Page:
The sheep is a cloven-hoofed mammal that has been domesticated by humans to provide wool, among other things. In addition, they’re mainly kept for their milk and their meat.
The ideal environment
- It is best to take sheep off the pasture during autumn and winter in order to preserve the grass.
- Make sure there is plenty of drinking water. After lambing, a ewe can easily drink 5 to 10 litres of water per day.
- Provide adequate fencing, so that your sheep do not wander off onto new pastures.
- A sheep’s gestation period is 147 days on average, and its heat cycle lasts around 17 days.
- Most breeds of sheep go into heat when the days start to shorten, usually from August to January.
- Ram lambs should be weaned promptly to prevent them from mating with their mother or sisters.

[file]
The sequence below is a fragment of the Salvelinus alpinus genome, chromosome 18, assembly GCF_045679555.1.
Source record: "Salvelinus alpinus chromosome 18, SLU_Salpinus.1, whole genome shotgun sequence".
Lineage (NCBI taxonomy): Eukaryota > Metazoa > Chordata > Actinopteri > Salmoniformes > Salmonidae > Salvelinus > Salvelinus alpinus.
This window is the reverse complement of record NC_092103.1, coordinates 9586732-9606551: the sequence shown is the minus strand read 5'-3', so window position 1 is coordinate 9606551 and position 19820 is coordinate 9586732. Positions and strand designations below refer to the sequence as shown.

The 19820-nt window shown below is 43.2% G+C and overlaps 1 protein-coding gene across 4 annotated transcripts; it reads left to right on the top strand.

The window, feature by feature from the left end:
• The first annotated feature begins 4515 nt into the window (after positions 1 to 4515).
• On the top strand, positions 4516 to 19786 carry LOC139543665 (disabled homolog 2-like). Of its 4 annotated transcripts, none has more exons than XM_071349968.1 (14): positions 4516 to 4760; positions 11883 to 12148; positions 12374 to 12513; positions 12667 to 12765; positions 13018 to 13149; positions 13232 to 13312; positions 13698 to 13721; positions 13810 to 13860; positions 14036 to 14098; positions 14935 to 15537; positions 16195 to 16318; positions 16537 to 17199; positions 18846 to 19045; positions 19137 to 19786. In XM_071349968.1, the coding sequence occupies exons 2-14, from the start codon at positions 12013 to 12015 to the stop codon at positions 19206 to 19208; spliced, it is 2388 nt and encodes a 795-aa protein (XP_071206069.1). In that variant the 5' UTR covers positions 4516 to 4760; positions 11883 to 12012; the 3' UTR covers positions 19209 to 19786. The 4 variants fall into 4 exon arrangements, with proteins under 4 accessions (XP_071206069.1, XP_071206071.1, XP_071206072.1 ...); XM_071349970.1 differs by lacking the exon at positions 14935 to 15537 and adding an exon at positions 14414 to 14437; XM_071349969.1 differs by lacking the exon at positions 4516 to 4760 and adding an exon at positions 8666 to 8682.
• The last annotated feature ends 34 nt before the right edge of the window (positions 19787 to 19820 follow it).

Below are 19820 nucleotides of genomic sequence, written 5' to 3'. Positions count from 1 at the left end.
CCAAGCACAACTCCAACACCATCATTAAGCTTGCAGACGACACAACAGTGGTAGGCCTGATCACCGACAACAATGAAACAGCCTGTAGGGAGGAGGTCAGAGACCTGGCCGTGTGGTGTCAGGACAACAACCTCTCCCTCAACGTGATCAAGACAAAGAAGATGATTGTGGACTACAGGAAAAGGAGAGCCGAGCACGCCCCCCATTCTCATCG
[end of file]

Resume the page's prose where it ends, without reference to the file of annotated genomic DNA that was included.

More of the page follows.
- Keep track of mating. This way, you will be able to better predict when lambing will take place.
- Use a different marking colour for each heat cycle to ensure you know for certain whether sheep have mated.
Tips for rams and ewes
The weight of a ewe usually varies between 60 and 80 kg. For a ram, it can easily vary between 80 and 115 kg.
- The time at which lambs are ready for slaughter depends greatly on their breed.
- Texel lambs are usually ready for slaughter at around 4.5 months, with a weight of about 45 kg.
- Suffolk sheep are ready for slaughter as soon as they reach 3.5 months and a weight of 35 to 40 kg.
- Hampshire lambs, a rustic breed that matures early, possess an excellent meat quality up to a living weight of 20 to 25 kg. Once this weight has been exceeded, the lambs will be too fatty.